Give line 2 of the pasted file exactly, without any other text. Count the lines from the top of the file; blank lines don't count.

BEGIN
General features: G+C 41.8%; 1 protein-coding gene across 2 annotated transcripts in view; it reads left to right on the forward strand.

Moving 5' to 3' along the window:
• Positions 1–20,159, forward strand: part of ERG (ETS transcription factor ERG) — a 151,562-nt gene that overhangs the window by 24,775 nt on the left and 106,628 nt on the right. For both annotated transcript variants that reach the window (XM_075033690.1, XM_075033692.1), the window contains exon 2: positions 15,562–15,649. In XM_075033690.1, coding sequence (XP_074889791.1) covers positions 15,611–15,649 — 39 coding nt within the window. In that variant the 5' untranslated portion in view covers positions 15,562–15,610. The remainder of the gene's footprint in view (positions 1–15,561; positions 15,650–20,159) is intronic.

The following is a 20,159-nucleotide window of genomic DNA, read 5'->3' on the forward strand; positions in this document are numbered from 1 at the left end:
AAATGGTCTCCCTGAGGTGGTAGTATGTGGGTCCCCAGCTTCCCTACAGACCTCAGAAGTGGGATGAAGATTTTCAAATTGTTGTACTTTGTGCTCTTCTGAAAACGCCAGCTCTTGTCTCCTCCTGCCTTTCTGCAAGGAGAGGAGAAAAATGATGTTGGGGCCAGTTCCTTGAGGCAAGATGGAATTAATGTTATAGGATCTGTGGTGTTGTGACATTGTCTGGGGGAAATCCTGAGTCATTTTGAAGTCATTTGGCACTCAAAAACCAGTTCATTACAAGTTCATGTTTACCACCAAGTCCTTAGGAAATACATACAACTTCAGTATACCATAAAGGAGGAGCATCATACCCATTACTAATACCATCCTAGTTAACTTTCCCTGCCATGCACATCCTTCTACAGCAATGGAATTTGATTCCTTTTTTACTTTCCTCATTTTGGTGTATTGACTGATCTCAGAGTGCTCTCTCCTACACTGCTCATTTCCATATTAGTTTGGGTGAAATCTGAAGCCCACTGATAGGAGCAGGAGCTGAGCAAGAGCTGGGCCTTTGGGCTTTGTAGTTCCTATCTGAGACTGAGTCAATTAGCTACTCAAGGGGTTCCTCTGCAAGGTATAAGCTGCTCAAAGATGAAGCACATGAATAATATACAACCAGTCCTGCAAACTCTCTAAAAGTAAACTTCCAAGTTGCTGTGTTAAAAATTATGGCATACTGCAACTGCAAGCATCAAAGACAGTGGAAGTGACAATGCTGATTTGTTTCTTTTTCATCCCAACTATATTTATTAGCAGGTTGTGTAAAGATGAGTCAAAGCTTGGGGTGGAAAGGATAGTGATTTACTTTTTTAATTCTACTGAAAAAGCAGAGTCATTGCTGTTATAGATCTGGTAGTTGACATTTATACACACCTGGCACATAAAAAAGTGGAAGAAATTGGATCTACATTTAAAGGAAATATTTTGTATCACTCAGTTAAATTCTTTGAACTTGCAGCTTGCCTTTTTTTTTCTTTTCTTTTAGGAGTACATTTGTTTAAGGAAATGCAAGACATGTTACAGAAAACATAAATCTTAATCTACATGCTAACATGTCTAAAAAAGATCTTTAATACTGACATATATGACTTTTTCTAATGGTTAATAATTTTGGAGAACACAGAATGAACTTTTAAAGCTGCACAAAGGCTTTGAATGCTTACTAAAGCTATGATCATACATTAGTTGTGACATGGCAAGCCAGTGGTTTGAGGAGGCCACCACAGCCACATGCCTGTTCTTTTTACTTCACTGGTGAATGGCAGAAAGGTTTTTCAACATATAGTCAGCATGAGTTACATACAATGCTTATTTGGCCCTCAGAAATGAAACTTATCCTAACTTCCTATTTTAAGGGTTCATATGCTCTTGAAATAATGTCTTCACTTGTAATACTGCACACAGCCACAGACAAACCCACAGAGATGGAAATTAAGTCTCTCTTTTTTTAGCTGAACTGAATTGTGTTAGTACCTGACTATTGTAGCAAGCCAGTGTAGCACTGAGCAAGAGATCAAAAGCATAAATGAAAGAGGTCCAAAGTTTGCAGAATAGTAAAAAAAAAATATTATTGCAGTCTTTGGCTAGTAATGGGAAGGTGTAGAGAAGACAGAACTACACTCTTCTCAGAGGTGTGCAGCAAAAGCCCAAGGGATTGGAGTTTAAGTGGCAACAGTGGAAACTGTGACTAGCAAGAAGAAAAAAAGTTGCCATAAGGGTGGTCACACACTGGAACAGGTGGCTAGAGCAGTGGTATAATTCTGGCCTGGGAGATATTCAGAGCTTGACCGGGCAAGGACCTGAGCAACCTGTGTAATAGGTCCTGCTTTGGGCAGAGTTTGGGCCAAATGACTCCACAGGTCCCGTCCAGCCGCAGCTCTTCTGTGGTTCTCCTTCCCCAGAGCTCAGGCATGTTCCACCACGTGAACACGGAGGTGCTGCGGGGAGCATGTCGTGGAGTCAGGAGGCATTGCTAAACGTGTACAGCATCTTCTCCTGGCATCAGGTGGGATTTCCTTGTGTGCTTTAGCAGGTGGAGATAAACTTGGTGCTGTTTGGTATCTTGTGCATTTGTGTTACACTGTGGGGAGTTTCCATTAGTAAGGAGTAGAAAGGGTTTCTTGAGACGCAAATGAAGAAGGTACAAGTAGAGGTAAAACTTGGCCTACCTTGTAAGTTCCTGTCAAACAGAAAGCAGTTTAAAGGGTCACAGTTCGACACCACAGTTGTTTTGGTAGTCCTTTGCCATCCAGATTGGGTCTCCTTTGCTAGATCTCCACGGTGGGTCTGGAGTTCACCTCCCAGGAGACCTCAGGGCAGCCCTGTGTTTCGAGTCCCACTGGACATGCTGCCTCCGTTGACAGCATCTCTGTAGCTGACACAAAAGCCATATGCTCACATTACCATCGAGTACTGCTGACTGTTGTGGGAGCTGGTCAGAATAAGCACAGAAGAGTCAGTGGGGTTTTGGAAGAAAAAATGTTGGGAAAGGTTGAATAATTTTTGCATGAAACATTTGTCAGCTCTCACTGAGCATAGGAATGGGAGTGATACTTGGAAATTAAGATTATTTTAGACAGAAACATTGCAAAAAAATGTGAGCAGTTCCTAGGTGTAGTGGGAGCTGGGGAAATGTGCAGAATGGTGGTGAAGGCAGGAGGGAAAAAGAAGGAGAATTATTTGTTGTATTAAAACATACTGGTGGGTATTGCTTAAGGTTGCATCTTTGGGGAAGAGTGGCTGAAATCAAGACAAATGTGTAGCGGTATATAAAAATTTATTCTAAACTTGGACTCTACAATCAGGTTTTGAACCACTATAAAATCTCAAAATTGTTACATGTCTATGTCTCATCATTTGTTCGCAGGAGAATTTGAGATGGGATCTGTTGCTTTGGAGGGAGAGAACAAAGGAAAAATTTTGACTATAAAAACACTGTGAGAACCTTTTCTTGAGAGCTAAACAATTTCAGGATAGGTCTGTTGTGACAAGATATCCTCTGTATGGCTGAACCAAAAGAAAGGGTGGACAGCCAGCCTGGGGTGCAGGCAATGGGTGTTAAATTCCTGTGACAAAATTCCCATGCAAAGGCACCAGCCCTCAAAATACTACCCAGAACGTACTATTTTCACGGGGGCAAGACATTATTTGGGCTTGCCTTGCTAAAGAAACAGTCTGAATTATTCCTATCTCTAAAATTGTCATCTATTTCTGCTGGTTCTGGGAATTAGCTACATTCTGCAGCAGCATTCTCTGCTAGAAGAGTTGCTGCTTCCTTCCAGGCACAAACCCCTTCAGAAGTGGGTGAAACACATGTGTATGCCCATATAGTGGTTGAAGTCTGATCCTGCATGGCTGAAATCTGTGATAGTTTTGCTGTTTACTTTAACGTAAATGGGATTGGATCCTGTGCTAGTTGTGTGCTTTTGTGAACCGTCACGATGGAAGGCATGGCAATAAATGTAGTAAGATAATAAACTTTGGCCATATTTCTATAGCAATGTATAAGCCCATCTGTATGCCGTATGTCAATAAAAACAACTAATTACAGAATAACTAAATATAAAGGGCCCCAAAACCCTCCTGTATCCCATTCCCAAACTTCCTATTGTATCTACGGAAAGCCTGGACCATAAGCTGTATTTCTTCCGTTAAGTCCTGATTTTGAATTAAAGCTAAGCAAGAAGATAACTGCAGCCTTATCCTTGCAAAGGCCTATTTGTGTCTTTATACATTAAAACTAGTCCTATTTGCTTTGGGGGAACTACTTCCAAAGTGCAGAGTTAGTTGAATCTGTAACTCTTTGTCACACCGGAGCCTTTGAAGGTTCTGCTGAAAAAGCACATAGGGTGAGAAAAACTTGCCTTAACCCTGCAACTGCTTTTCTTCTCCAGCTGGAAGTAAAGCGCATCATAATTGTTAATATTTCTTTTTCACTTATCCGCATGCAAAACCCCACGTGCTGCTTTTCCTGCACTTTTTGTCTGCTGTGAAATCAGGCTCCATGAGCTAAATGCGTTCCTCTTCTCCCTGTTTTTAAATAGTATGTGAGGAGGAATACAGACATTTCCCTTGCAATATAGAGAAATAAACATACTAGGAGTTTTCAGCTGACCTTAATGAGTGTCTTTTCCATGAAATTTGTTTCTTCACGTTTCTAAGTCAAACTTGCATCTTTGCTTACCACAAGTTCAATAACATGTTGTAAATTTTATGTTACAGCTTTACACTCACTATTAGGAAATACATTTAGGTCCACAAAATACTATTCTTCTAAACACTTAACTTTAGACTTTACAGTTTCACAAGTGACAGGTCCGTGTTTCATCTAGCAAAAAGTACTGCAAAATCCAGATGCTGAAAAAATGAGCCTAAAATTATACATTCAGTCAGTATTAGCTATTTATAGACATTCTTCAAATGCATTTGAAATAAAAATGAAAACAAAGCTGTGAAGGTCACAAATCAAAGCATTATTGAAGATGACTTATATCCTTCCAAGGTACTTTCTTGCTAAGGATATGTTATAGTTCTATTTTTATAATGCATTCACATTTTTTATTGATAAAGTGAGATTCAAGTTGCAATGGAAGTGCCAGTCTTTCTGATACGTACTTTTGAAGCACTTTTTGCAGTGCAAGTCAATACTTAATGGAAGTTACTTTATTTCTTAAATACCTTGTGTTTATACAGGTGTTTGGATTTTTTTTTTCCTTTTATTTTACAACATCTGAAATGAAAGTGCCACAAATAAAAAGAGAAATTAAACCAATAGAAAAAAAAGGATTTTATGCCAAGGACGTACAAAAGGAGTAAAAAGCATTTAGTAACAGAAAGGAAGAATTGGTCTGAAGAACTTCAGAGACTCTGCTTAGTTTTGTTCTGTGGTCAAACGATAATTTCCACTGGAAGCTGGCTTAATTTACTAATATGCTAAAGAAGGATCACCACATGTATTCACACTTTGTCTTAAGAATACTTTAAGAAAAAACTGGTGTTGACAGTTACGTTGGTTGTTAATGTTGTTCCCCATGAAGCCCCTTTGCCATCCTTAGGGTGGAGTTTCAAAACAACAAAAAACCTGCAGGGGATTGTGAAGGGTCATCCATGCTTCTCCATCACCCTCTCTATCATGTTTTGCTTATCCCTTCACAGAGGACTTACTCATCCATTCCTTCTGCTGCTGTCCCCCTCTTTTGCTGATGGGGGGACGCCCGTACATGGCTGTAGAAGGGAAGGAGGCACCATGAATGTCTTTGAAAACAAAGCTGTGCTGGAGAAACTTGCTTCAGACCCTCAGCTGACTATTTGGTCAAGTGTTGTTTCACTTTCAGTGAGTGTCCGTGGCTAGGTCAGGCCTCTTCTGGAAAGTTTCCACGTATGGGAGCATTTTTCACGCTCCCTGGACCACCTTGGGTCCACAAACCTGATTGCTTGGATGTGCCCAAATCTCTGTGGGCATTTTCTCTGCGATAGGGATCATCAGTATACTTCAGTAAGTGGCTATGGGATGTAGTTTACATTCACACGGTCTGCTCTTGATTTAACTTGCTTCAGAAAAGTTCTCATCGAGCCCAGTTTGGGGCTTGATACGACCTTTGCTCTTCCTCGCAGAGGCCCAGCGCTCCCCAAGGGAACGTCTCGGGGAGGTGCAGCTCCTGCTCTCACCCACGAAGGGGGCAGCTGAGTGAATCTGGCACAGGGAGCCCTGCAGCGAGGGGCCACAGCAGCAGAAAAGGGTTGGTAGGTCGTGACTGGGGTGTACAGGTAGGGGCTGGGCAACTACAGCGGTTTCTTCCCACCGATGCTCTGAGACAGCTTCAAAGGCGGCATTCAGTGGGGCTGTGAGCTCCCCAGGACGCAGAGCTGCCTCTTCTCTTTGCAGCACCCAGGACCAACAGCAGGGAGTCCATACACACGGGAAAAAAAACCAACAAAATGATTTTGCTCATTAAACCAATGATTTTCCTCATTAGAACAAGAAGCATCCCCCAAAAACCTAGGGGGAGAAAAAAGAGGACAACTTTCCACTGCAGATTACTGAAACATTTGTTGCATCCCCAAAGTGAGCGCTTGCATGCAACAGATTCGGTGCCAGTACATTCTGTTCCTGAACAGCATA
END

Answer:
Moving 5' to 3' along the window: